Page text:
For us there are two sides to achieving ongoing genetic gain – buying the genetics to achieve it and using kill sheet data to measure and monitor it.
On one side is SIL system and CPT. We’ve got real faith that they point us to the right genetics for dual purpose high lamb growth rate.
On the other is historical data that now goes back 13 years. We’ve been taking the best information from our kill sheets since 2002 and now have data on around half a million animals.
I was fortunate to be encouraged to develop a targeted long-term way to measure genetic progress. At the time we wanted to address the genetic problems we were having around too little weight gain and too much fat, and we identified kill sheets as a potential mine of information if we could present the information in a useable way.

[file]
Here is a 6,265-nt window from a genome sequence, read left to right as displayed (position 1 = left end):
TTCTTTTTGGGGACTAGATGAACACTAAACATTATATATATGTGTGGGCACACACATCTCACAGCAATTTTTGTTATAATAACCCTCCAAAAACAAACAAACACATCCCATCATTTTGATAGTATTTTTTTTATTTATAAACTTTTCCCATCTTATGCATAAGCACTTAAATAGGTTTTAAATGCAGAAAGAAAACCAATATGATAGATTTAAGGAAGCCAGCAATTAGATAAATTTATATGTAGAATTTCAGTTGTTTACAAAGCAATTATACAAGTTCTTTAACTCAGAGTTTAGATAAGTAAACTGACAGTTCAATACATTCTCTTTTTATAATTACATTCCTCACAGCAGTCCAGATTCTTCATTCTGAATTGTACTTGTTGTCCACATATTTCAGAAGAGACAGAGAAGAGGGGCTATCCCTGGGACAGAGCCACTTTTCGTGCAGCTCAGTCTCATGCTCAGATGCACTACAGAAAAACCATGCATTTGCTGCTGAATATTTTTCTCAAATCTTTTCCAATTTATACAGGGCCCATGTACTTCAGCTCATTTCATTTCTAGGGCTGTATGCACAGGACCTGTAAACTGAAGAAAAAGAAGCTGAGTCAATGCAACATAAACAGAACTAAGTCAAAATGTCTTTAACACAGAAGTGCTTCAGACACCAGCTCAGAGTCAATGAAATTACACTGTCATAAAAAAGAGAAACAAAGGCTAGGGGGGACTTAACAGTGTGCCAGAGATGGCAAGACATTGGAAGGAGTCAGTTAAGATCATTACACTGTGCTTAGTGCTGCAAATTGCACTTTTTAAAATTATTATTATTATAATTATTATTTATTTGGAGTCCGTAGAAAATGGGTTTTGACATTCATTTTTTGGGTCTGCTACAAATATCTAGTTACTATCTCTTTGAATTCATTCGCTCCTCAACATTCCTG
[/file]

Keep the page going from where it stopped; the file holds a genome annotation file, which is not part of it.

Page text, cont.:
We developed an XL-based programme with GR, weight, carcase, kill date, market compatability and average within grade data that can be easily manipulated, giving a 20/20 view of the effects of genetic gain.
As we look back we obviously need to account for climatic effects year-by-year. The key is that it continues to show the key metrics are heading in the right direction.
The good news for all farmers is that most processing companies are beginning to provide this same information in an easy-to-use way, and I’d encourage farmers to use it. It’s surprising what’s lying in the figures.
For us it’s solely an internal benchmark - it has no bearing on the world outside. It’s how we’re doing year-on-year that matters.